Endovascular repair safer for ruptured aneurysms


A study published in the April issue of the Journal of Vascular Surgery examines the national frequency, predictors, outcomes, and the effect of institutional volume metrics in cases where endovascular aortic repair was used to repair ruptured abdominal aortic aneurysms between 2001 and 2006.

Over the years, endovascular repair has gained wide acceptance for the elective treatment of abdominal aortic aneurysms. This success has led to increased interest in similar treatment of ruptured aneurysms, because most patients who suffer a ruptured aneurysm do not survive long enough to obtain medical care.


The mortality rate for patients who do survive and undergo traditional open surgical repair continues to exceed 40%.

In this study, an estimated 27,750 hospital discharges for ruptured aneurysm occurred, of which 11.55% were treated with endovascular repair. Data was secured through the Nationwide Inpatient Sample to evaluate operative outcomes.

“While the incidence of ruptured abdominal aortic aneurysm remained fairly constant, endovascular repair was used to treat ruptured aneurysm in an increasing proportion of patients – from 5.9% in 2001 to 18.9% in 2006,” said Andres Schanzer, assistant professor of surgery, University of Massachusetts Memorial Medical Center’s division of vascular and endovascular surgery, Worcester, USA.


Researchers found that endovascular repair was independently associated with a lower postoperative mortality risk than was open repair (31.7% vs. 40.7%).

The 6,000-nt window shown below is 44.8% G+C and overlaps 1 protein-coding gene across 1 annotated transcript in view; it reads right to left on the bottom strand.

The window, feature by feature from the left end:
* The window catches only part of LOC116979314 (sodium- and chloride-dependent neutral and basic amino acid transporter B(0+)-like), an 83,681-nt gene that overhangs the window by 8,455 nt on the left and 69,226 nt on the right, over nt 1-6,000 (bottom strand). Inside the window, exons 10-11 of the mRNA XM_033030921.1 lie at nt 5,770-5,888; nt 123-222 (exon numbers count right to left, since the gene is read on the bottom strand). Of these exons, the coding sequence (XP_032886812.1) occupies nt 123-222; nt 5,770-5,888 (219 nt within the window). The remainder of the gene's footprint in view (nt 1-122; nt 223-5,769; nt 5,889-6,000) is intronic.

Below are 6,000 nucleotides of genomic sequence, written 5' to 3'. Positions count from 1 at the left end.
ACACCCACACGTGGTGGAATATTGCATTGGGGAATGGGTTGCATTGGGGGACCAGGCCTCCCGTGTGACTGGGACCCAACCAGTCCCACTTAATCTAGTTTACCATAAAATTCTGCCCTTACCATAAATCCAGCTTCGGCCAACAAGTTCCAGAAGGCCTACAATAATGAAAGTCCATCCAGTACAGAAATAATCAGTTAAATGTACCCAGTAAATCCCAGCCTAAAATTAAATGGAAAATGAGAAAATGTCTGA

“Elective surgery was the strongest predictor of the use of endovascular repair for ruptured aneurysm repairs,” added Schanzer. “The use of endovascular repair for ruptured aneurysm also increased in patients more than 80 years of age.


“Additionally, endovascular repair patients had a shorter length of stay (11.1 vs. 13.8 days for open repair); more discharges to home (65.1% vs. 53.9%); and lower hospital charges (US$108,672 vs. US$114,784).”

Procedure volume was determined for each institution where hospitals were categorised as low, medium or high volume. Researchers noted that even after adjustment for hospital surgical volume characteristics, teaching hospitals continued to show lower mortality risks following ruptured aneurysm repair than nonteaching hospitals.

Schanzer said that the study results support regionalisation of ruptured aneurysm repair to high volume centres whenever possible, and a wider adoption of endovascular repair nationwide. “Through such a system, appropriate patients could be rapidly transferred to institutions with endovascular capabilities, thus potentially decreasing the in-hospital mortality rate for this critically ill patient population,” he added.


Journal of Vascular Surgery